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Discussion Starter · #1 ·
Hi all,
Wanted to make this post as I wasn’t able to find much in the way of information when I encountered my issue. The issue I had was my speedometer, odometer, and Trip meter had stopped working, but the hour meter was fully functional. For reference, this is on a 1999 Foreman 400 S foot shift, with the analog display. This may also apply to other Foreman/Honda atv models.

This post is how I fixed my specific issue, not from a repair book, and cannot guarantee that this will fix your specific issue. I am not responsible if your bike is damaged. Now onto the repair.

Tools used:
10mm wrench
flat head screw driver

Speed sensor part number:
My replacement sensor was purchased in used condition from ebay. However, it should be available to purchase elsewhere online.

The first test I did was to check if the sensor was getting power. I did this by disconnecting the 3 prong plug located on the frame behind the right rear tire (pic one), then turning the key to the on position. I took my multimeter and inserted the prongs into the holes of the connector coming off of the bike (pic 2). (the connecter attached to the sensor is female and the bikes' is the male). I don’t recall which one was the power wire and which was the ground, (I want to say the green and red wires?) but there’s only 3 of them so two of them should eventually produce about 12 volts, the third being what I am assuming is the output wire.
1. Tire Wheel Car Vehicle Motor vehicle 2. Electrical wiring Road surface Asphalt Gas Composite material

After ensuring that the sensor was getting 12 volts, I turned the key off, and unclipped the connector from the frame. From there I began to remove the sensor, which is located to the right of the oil dipstick on the left side of the bike. The rest of the sensor wiring can be accessed from the back of the bike, near where the pull starter is.
3. Tire Wheel Vehicle Automotive tire Motor vehicle
Before removing the sensor, I first removed the wiring running to it. The plug on the frame (pic 2) should be disconnected and pushed down in order to detach it from the frame. The wiring itself is held in by two clips, which I pried open with a flat head screw driver.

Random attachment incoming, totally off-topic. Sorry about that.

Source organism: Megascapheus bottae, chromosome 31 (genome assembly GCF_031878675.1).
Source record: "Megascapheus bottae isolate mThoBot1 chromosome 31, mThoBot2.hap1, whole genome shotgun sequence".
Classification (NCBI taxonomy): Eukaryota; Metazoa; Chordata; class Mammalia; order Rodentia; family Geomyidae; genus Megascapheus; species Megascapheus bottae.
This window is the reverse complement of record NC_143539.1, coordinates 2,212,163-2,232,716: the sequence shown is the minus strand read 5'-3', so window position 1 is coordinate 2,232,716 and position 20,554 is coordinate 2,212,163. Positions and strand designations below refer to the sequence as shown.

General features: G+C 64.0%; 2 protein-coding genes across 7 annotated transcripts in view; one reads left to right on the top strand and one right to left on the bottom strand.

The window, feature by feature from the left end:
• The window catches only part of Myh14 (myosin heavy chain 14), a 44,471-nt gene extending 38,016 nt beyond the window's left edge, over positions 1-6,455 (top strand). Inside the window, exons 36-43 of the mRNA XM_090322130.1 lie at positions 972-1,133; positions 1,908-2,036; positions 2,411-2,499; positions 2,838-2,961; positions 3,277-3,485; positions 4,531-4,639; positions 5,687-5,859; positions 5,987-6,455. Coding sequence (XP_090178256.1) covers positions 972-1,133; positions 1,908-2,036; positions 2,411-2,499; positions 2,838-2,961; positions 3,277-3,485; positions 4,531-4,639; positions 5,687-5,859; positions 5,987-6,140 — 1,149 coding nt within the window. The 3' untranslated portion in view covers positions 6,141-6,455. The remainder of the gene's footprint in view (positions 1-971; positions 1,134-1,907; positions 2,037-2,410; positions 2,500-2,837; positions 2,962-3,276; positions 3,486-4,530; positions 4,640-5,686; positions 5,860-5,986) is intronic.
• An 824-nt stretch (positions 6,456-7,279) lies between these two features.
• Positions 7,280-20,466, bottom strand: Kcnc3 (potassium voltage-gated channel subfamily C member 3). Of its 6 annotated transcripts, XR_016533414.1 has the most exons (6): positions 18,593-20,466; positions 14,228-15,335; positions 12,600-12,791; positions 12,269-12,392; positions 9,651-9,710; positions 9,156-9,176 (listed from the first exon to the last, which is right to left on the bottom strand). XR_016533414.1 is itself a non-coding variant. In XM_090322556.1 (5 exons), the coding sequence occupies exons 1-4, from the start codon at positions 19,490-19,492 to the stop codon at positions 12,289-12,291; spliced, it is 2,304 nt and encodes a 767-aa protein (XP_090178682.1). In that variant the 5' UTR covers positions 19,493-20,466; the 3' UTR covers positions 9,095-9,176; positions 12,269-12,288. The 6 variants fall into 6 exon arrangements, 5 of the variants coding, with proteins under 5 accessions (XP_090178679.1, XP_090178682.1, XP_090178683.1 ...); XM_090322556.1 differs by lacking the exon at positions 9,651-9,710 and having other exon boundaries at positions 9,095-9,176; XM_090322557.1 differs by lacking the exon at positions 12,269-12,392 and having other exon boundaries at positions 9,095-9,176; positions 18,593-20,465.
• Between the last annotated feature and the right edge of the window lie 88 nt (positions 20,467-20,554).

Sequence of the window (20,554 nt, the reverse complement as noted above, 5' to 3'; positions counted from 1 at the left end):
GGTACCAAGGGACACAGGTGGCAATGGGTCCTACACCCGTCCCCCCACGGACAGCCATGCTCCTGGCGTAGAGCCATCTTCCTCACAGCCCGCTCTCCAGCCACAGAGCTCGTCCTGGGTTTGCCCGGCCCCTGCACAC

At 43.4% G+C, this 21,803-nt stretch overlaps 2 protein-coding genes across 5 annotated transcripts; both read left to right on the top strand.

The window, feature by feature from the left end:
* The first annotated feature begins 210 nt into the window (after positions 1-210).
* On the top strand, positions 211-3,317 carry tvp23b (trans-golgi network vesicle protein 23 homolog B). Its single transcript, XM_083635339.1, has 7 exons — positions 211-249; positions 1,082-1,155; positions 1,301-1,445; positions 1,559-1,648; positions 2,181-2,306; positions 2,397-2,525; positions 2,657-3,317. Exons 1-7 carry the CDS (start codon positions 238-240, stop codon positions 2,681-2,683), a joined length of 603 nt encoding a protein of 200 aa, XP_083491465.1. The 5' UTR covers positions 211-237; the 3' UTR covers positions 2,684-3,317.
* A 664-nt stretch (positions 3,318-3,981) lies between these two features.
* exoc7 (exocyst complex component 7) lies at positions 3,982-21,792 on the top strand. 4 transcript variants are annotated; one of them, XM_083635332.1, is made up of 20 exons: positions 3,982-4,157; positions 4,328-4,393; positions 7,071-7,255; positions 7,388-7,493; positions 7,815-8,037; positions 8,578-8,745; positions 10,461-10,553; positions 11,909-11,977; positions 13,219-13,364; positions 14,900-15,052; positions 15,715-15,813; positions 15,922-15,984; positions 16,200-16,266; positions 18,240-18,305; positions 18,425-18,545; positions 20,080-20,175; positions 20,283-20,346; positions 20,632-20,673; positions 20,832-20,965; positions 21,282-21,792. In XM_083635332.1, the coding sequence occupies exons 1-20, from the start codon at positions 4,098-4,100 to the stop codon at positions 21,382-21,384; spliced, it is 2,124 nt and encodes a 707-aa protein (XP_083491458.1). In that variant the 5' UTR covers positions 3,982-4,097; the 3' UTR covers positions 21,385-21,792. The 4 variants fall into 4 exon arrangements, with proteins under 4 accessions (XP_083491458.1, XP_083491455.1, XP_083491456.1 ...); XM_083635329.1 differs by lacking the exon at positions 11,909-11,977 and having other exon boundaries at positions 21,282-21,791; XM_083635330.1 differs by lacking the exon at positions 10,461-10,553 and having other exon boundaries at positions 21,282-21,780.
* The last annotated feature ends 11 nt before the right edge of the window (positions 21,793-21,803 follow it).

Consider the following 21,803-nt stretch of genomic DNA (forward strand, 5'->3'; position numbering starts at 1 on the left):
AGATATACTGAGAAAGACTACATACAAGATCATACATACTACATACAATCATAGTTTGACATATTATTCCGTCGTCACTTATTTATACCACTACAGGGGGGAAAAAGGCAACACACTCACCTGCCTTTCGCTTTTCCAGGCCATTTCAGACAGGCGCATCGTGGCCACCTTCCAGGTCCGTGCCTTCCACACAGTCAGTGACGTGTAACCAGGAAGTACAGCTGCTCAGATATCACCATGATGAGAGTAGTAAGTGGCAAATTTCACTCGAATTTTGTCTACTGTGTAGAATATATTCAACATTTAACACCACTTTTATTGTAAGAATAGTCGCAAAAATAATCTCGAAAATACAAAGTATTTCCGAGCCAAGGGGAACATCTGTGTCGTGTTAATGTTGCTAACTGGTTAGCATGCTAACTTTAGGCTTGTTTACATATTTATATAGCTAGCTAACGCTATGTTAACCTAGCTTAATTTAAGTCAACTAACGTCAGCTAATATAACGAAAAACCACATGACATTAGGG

Before moving on to the removal of the sensor, I drained the engine oil from the bike, as the sensor seems to sit in it. I could be wrong, but it was time for an oil change to begin with and didn't want to risk spilling all of the oil. It is also worth mentioning that even with the oil drained, some still will come out with the sensor. Keep some paper towels near by.

At this point I removed the actual sensor. There are only two 10mm bolts holding it in, the bottom of which will require an open wrench. The top can be undone with a ratchet. Upon removing both bolts, I gave the body of the sensor a tug, and it came loose, letting some oil out. I then pulled the sensor free of the bike along with it's wiring (pic 4).
4. Gas Auto part Machine Metal Automotive wheel system
After removing the sensor, the black spacer(? not sure what its called) stayed in place. This does have an O-ring on the other side that faces into the gearbox/motor, however I did not attempt to remove the spacer to change it as it was not leaking (pic 6)
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Pictured above (pic 5) is the sensor that I put in. To test the new sensor, I plugged it in to the bike, turned the key to the on position, and then carefully spun the shaft with a drill. Also be sure to fully plug the sensor in. I didn't the first time and it didn't work. Upon fully plugging the connector in and spinning with the drill, the speedometer needle indicated 5 mph, whereas with the old sensor it would not move the needle at all.

After verifying that the replacement sensor was good, I turned the key to the off position and disconnected the plug. I slid the new sensor into its place. Ensure that your replacement sensor has the depicted O-ring (pic 7).
7. Hand Automotive tire Household hardware Finger Bicycle part

It may take a few small rotations of the sensor shaft in order to get the flat head of the sensor into its hole (flat head visible in pic 7 at the end of the shaft). Upon proper installation the body of the sensor should sit flush against the black spacer, with the plug facing upwards. Do not try to force the sensor to go into its hole, as if properly aligned it will slide in smoothly. I then threaded both bolts back into their holes, and tightened them to a reasonably snug level, where I was confident that the sensor would not leak (about as tight as when they were removed). I then routed the wire in the same way as when I had removed it, closed the clips around it, then clipped the head into its place on the frame, finishing by plugging it into the bike.

After all of this was done, I filled the bike back up with oil (2.2 quarts of Honda 10w-30 as the local dealer does not carry Honda 10w-40) and started the bike. Went for a test ride to confirm that the odometer, speedometer and trip meter were functioning as they should, which they were.

Hopefully this is somewhat helpful for someone. This is my first post here so apologies if I missed something. Thanks.
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